What does transformation look like in education?
That’s what I was looking for when I toured two local high schools today. I will present my thoughts about these schools and how they’ve transformed learning in a multi-part series over the next few days.
A career prep school where students traveled from their main campuses to be trained for service in various industries.
I was very impressed by the learning environment created by this school for its career tech students. The schools had great learning areas for their medical training classes. The classroom was joined to its own computer lab, which was joined to a practical lab. Everything at this school was thought of from a student’s perspective; everything flowed. Student work areas were practical, useful, and aesthetically pleasing. Each content area was interconnected and had a very professional feel to it. If students are expected to act professionally and prepare for a profession right after high school, then their training needs to be set up in the same way. It was.
I feel strongly that not all students should or need to go to college. There is a big push for students to attend college because it is seen as the only way to make a “good” living, but this sends the wrong message to students. You can be an educated person and not spend four years at a university. I don’t mean to say “we need workers in addition to academics,” but instead, we need to value everyone, not just for what they can add to the workforce, but who they are as human beings. This school was a great example of how to meet the needs of the students and provide them with an education that works for them.
But then I found out that only about 20-25% of students who are enrolled in these courses actually work in the industry they receive training in. Only 25%? One of the automotive teachers said he was happy with that figure because everyone should know how to work on cars. As he said it, “It would be good for a lawyer to know how to fix his car.”
I couldn’t agree with him more. I worked at UPS in the automotive area while I was going to school, and I am very grateful for everything I learned while there. I can work on my own brakes, change belts, change my oil, change my spark plugs, and have a much better working knowledge of how cars work than I did prior to working there. But these students are spending two and a half hours of their educational day learning the intricacies of automobile technology. There’s knowing how to maintain a car, and then there’s knowing how to rebuild an engine. In New York, where I grew up, all students (male and female) had to take Home Economics and some kind of technology (wood shop, automobile repair, metal working…). That rounded out my education and I still use what I learned in those classes today. However, I didn’t put in the same amount of time that these student do. I don’t see this as wasted time, but time that could be allocated more effectively.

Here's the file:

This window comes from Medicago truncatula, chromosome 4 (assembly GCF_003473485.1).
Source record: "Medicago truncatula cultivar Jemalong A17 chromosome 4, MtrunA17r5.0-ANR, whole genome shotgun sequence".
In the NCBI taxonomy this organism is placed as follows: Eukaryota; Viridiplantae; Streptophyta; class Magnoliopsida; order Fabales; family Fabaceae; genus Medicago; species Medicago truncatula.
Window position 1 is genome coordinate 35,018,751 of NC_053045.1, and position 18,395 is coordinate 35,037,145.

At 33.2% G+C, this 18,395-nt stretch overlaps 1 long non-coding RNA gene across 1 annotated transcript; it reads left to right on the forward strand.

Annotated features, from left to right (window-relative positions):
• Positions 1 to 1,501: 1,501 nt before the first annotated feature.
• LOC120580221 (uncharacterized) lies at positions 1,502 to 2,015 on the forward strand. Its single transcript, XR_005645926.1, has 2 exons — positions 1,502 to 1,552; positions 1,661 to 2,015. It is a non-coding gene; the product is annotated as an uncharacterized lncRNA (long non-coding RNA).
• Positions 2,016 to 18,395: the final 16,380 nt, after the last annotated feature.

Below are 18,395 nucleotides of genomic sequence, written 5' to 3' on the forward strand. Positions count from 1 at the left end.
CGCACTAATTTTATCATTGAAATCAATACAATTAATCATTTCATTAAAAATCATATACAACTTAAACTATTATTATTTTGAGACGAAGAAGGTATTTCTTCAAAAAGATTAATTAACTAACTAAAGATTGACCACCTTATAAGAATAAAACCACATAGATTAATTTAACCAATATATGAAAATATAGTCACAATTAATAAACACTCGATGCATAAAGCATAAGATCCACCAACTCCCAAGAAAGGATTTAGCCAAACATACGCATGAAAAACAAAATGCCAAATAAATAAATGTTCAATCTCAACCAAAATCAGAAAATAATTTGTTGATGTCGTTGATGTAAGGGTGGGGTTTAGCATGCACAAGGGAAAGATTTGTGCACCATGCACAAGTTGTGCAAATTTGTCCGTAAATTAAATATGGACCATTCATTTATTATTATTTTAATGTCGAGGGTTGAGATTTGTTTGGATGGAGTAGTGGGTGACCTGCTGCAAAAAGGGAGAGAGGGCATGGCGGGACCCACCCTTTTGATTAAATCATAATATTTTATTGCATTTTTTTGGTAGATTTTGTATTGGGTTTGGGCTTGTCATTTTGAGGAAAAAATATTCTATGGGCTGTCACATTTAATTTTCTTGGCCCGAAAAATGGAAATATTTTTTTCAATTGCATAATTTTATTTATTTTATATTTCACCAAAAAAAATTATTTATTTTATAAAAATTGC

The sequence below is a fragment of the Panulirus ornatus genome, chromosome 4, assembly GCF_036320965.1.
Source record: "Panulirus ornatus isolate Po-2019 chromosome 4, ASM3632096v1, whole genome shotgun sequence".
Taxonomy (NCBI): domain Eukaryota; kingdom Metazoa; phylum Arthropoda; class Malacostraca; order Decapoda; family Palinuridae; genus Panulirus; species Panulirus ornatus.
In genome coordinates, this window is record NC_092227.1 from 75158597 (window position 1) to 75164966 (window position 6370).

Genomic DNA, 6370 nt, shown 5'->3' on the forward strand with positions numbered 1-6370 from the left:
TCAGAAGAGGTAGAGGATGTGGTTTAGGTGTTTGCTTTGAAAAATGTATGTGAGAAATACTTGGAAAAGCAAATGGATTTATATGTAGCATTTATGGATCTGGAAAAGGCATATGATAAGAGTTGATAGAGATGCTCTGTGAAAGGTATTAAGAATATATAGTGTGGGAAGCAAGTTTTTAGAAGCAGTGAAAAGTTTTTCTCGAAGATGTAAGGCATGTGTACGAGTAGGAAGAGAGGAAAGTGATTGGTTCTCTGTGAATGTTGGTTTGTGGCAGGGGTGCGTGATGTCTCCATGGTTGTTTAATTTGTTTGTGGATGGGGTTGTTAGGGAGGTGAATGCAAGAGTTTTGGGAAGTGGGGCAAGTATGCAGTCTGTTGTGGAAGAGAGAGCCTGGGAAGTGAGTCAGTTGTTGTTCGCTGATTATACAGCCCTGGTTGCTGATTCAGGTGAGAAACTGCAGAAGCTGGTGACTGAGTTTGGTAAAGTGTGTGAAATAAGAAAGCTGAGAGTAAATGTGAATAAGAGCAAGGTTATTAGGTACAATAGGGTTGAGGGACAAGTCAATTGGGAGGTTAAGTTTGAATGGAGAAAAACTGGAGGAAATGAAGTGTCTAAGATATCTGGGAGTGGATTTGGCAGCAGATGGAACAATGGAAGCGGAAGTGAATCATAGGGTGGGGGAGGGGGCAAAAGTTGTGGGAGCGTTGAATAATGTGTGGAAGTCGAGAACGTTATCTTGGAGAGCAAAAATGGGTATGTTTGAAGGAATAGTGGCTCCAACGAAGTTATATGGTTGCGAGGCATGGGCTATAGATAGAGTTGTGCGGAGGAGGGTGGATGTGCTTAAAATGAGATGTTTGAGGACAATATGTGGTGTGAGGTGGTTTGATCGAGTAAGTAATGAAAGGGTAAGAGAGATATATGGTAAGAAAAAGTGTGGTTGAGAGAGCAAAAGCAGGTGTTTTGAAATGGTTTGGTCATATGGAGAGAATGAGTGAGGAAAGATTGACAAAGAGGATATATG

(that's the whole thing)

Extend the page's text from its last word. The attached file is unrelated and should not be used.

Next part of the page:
Some of my colleagues who were touring with me commented that it was amazing to see students being prepared for their futures, that this school was producing adults ready for the workforce right out of high school. Do we want to produce a workforce? Or do we want to produce thinkers? At the risk of sounding overly optimistic (like Walt Whitman), I want my mechanic to be a philosopher in his own right, I want my plumber to see poetry in his work, and I want my nurse to know the history of Ancient Greece and early medicine. If all we do is prepare students to be workers, then we only value them for what they can accomplish, not for who they are and what they think and believe.